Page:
Filling the classroom

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On recent cold, snowy morning, Peter Alexander was preparing for a trip to South Bend to make his pitch to potential students as to why his law school – which is not built, not opened and not accredited – is better than the established law schools.

The dean of Indiana Tech Law School was headed to the University of Notre Dame where he planned to meet privately with pre-law students one-on-one. He would show them a PowerPoint presentation, answer questions and tell the prospects how Indiana Tech’s approach will be different from convention.

What those students heard may not be that much different from what established law schools are telling them.

indtech-exterior-15col.jpg Construction of the building which will house the new Indiana Tech Law School is two months ahead of schedule and under budget. The school is scheduled to open in August.(Photo submitted)

Alexander is touting his curriculum as providing more real-world experience along with the traditional theory. Law clinics, classroom lectures by practicing attorneys and judges to explain how centuries-old legal precedent applies to the 21st century, and assigning a mentor to every law student are part of Indiana Tech’s integrated curriculum.

Even while law schools are looking to add more practical training for its students, critics are unimpressed with Alexander’s ideas. Peter Campos, law professor at the University of Colorado Law School, blogged that Indiana Tech was a “legal diploma mill in a hyper-saturated market” and dismissed Alexander’s assertions the school will be distinguished by its emphasis on ethics and professionalism.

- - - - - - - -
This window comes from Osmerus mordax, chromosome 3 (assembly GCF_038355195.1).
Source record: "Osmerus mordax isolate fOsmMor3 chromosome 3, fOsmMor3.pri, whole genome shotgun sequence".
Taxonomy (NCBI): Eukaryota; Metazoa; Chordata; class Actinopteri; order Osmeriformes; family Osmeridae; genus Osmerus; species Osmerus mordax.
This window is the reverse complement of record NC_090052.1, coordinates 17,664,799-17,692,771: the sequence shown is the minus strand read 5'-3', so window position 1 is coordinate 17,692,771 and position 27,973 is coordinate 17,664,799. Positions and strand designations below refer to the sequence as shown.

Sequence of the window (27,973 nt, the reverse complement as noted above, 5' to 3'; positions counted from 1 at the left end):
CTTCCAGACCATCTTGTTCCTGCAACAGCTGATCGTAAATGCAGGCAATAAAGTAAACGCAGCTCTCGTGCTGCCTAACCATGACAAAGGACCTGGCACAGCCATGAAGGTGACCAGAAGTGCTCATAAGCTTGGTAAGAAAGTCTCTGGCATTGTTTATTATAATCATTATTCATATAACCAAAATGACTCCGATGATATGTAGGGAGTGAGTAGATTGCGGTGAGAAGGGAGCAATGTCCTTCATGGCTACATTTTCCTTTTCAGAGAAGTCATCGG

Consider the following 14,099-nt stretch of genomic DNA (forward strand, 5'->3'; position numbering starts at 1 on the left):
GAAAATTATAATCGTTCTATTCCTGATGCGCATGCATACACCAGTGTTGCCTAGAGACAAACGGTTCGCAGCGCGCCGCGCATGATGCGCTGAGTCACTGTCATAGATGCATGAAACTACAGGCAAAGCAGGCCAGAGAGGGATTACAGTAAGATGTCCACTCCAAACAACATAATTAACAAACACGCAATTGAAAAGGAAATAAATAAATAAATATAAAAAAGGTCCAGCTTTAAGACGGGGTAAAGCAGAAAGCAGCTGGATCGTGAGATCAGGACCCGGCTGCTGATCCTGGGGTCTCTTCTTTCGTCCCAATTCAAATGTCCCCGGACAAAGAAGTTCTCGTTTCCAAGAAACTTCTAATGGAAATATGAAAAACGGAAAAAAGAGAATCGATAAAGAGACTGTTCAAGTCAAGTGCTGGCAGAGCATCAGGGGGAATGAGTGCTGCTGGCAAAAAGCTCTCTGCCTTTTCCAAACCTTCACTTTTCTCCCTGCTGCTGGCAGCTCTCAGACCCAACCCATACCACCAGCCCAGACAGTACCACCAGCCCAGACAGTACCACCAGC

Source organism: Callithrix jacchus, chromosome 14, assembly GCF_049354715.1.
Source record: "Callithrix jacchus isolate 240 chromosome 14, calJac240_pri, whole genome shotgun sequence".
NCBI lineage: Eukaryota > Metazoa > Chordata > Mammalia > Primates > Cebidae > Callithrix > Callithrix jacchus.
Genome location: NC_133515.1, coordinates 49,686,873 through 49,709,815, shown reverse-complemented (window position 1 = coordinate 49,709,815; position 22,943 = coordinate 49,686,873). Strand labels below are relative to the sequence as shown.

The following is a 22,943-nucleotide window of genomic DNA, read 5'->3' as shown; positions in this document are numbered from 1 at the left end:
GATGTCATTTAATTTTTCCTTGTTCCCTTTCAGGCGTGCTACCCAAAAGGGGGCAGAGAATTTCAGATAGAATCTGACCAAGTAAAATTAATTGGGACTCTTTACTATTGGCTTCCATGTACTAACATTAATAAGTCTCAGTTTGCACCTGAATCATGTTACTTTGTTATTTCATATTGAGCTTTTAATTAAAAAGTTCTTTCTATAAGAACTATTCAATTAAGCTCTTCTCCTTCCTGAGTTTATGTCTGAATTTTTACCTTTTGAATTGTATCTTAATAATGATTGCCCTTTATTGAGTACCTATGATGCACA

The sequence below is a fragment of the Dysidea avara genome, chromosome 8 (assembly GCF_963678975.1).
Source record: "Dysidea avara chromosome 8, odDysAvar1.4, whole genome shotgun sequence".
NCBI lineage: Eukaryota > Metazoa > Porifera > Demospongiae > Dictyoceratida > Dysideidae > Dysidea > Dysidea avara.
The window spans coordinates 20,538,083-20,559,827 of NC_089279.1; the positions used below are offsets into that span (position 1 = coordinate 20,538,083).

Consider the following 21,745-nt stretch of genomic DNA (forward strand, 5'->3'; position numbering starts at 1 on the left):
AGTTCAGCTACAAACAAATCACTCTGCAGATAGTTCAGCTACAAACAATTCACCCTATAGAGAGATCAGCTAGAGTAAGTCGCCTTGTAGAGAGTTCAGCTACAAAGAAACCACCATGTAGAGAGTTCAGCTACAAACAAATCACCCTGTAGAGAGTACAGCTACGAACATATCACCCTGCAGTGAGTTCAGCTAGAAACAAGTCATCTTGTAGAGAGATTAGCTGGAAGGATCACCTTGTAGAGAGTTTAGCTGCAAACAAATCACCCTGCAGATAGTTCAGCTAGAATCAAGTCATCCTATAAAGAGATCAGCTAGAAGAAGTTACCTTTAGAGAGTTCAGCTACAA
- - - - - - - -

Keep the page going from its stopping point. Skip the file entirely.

The Indiana Tech dean said his school is instituting the recommendations made in the 1992 “Legal Education and Professional Development: An Educational Continuum,” known as the MacCrate Report. Law schools created task forces after this report was published to determine how they could provide the education the report called for but, Alexander said, those schools have spent the past decades “naval gazing.”

As for Campos’ sharp comments, Alexander said the Colorado law professor feels threatened because at Indiana Tech “we don’t do the same cookie-cutter legal education like he’s doing.”

Construction on the new Indiana Tech Law School building on the Fort Wayne campus is currently two months ahead of schedule and under budget. In early December, the school announced it had received a collection of law books for its library from an anonymous donor.

To date, it has hired 10 faculty including the most recent addition of Judith Klaswick Fitzgerald, judge of the U.S. Bankruptcy Court for the Western District of Pennsylvania. Alexander said the school is looking to add one more faculty member.

Indiana Tech is still planning to open in August 2013 and an early indication of the school’s success will be its ability to attract students. The school has set the goal of 100 for the inaugural class and, although only 10 students have been admitted, Alexander remains optimistic the first class will reach the ambitious benchmark.